It’s in an influencer’s best interest to avoid overcrowding their feed with sponsored content, Eastmond says. “When we look at casting influencers, we often look at which other brands they align themselves with. If we look at someone and see lots of different brand posts, it can sometimes feel a bit too pay-for-play.”

The more partnerships appear in a creator’s feed, the more it decreases their bankability, agrees Thomas Repelski, co-founder and CEO of Lefty, a Paris-based influencer and analytics firm acquired by The Independents, which also owns Karla Otto and Bureau Betak. “Brands, especially luxury ones, like to enter into exclusive relationships with influencers who have few or no visible partnerships.”

Repelski argues that brands don’t miss out if an influencer deletes sponsored content within days. “In-feed posts have a limited lifetime: after eight hours they would have generated about half of their total number of impressions. After 24 hours, it would be 80 per cent. After 48 hours, more than 90 per cent,” he says .

JW Anderson only has 35 Instagram posts on its feed featuring seasonal products.

JW Anderson only has 35 Instagram posts on its feed, featuring seasonal products.

Is ephemeral content right for luxury?

Others are more cautious about the short-lived content trend in social media. “If you’re an influencer and you’re saying yes to a job, I would hope that you’re not only doing it for a paycheck. If you truly love the brand, why would you delete the content?” questions Salsamendi.

Brittany Xavier agrees. “I don’t believe in lowering prices or reducing the time [that] content is live. Removing paid content can sometimes make a partnership feel forced or inauthentic. I’m strategic when accepting partnerships and am thoughtful about which brands I align myself with because my audience is trusting me to make an honest recommendation,” she says. “Deleting sponsored content could negatively impact future paid content as audiences may question the authenticity behind a creator’s partnerships.”

Brands might consider reviewing influencers during the vetting stage for their content removals and should ensure that contracts address this possibility, Salsamendi advises. Standard contracts call for content to stay live for a minimum of six months, although it’s likely that most influencers will leave up content after that, she says.

Chriselle Lim

Some experts also argue that ephemeral content is fundamentally at odds with luxury, which has built its image on heritage and in-depth storytelling. The key is to use social media to provide access, says McCann’s Tuma-Weldon. “What Chanel does so well is that they use social media to give you a peek at the analogue and what they’re doing in real life. They’ve made some of their sewers celebrities by bringing viewers behind the curtain. There’s a huge opportunity for brands to make sure that their audiences are still getting more of the physical artistry and craft in their online storytelling.”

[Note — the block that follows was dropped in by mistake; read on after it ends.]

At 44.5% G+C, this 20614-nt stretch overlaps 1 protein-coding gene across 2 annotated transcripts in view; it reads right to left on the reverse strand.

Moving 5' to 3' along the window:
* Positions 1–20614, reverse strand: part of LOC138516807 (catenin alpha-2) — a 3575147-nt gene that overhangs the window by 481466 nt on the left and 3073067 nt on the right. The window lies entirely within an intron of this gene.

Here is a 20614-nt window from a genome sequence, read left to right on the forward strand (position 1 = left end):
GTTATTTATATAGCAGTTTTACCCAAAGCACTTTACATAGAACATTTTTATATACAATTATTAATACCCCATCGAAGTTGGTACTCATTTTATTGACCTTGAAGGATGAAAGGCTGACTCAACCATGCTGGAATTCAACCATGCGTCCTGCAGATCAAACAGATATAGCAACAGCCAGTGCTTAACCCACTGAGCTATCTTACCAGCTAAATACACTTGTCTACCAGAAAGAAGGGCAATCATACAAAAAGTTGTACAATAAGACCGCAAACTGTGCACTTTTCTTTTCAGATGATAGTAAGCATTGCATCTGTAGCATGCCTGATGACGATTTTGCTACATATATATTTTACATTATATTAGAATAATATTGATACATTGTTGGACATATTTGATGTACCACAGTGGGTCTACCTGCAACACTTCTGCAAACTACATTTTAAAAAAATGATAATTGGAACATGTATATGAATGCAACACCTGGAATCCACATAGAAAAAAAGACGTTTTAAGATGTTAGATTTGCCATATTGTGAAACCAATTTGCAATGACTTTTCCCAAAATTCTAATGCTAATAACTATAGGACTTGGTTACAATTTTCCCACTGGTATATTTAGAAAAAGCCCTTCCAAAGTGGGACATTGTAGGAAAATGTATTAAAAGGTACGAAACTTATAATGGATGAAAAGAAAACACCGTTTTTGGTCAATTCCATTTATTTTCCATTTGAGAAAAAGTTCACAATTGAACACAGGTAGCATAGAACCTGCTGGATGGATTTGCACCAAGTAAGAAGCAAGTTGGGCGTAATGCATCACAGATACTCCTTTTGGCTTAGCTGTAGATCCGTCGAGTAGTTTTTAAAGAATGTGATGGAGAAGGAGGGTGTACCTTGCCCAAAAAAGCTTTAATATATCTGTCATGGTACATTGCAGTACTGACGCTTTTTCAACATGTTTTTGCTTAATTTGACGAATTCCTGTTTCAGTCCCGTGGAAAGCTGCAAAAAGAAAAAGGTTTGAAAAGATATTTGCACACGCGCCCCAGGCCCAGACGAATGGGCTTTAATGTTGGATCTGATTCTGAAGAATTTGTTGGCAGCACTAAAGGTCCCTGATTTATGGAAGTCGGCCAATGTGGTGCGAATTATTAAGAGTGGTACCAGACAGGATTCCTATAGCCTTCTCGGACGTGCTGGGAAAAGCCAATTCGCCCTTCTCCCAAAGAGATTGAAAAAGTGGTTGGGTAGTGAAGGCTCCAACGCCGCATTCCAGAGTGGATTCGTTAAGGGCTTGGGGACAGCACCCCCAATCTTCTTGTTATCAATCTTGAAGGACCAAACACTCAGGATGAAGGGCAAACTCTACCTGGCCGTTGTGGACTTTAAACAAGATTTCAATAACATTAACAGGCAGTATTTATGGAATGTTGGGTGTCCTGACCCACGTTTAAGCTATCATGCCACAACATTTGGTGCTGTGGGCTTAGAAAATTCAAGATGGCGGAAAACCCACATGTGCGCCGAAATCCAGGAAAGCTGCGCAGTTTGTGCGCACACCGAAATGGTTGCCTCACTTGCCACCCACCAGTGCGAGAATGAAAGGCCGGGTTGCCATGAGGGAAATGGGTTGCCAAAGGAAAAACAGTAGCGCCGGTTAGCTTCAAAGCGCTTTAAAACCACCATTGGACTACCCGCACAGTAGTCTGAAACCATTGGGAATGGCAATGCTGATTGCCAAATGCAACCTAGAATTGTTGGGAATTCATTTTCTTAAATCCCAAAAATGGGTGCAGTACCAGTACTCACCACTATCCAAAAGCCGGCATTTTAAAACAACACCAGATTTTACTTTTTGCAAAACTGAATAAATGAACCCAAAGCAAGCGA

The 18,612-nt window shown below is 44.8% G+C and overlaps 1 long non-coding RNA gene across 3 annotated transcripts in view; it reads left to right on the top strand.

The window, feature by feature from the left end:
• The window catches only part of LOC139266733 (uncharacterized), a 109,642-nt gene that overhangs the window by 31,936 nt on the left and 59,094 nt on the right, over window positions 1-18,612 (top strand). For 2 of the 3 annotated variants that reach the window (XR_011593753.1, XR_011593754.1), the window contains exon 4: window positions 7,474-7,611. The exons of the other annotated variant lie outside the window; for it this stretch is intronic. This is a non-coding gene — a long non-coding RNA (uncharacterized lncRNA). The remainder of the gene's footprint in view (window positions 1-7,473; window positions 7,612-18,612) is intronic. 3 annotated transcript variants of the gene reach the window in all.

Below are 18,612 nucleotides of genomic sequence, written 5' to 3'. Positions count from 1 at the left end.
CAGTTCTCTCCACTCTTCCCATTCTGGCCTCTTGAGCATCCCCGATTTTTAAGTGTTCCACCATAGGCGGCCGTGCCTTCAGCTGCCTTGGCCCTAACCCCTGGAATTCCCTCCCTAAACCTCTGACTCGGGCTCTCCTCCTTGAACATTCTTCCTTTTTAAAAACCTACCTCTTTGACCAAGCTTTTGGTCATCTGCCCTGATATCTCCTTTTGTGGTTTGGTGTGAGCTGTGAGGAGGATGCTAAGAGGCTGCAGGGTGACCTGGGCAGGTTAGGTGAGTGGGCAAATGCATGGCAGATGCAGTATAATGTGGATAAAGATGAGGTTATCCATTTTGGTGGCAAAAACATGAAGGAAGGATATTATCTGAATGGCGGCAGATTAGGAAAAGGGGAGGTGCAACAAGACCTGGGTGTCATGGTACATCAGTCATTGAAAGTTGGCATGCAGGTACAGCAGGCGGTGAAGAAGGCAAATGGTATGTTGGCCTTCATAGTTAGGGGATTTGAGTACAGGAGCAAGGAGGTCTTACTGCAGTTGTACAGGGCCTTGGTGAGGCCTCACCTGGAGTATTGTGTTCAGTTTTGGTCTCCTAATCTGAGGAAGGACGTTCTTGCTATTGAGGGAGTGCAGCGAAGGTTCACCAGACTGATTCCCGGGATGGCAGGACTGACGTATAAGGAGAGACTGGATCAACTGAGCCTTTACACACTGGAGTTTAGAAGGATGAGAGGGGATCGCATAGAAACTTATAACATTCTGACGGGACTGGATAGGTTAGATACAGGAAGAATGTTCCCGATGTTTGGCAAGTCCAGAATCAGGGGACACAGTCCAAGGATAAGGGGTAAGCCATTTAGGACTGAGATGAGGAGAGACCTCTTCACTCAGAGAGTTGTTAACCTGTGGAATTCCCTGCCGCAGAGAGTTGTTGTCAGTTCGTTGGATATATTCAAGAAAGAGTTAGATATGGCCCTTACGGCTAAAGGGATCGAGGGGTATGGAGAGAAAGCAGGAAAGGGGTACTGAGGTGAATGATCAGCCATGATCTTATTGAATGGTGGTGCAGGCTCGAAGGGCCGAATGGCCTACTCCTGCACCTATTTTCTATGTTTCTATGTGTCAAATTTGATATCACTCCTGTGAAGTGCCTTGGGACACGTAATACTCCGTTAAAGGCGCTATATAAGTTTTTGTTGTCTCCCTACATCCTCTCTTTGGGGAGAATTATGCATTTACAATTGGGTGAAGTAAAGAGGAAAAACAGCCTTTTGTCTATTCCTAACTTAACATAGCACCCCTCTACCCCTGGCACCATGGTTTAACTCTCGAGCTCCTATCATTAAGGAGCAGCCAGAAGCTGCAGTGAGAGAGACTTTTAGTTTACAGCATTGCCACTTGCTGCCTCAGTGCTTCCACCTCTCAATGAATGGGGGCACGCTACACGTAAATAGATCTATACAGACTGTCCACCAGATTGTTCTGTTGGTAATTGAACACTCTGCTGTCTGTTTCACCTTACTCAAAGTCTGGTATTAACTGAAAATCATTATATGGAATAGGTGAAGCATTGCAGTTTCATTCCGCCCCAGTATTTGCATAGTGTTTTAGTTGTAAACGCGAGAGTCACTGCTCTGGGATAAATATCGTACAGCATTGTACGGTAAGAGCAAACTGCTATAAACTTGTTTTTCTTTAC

Brands can only play the slow game if social platforms such as Instagram improve discoverability and allow older content to live for longer, says Salsamendi. “When anybody shares a post on Instagram, within an hour they can gauge how it’s performing because that’s it.” On Tiktok, Salsamendi notes a longer shelf life for content. “One of my posts went viral and I got a million views. A year later I was still accumulating views and that post now has over 2 million. That would never happen on Instagram.”

Ultimately, social media’s focus on ephemeral content is creating a new sense of urgency. Brands need to think hard about how they keep pace and tell their stories, says Eastmond. “This short-lived, dynamic way of posting is equal to creating a social moment. You can create internet news,” he says. “People use Instagram as the shop window to their brands, but when you look at how often retailers change their physical store windows, it makes sense to change social media content frequently too.”

Written by: Kati Chitrakorn | All Rights Reserved

#Blink and you’ll miss it: The rise of short-lived marketing

#Blink and you’ll miss it: The rise of short-lived marketing

#Blink and you’ll miss it: The rise of short-lived marketing

#Blink and you’ll miss it: The rise of short-lived marketing

#Blink and you’ll miss it: The rise of short-lived marketing

#Blink and you’ll miss it: The rise of short-lived marketing

#Blink and you’ll miss it: The rise of short-lived marketing

#Blink and you’ll miss it: The rise of short-lived marketing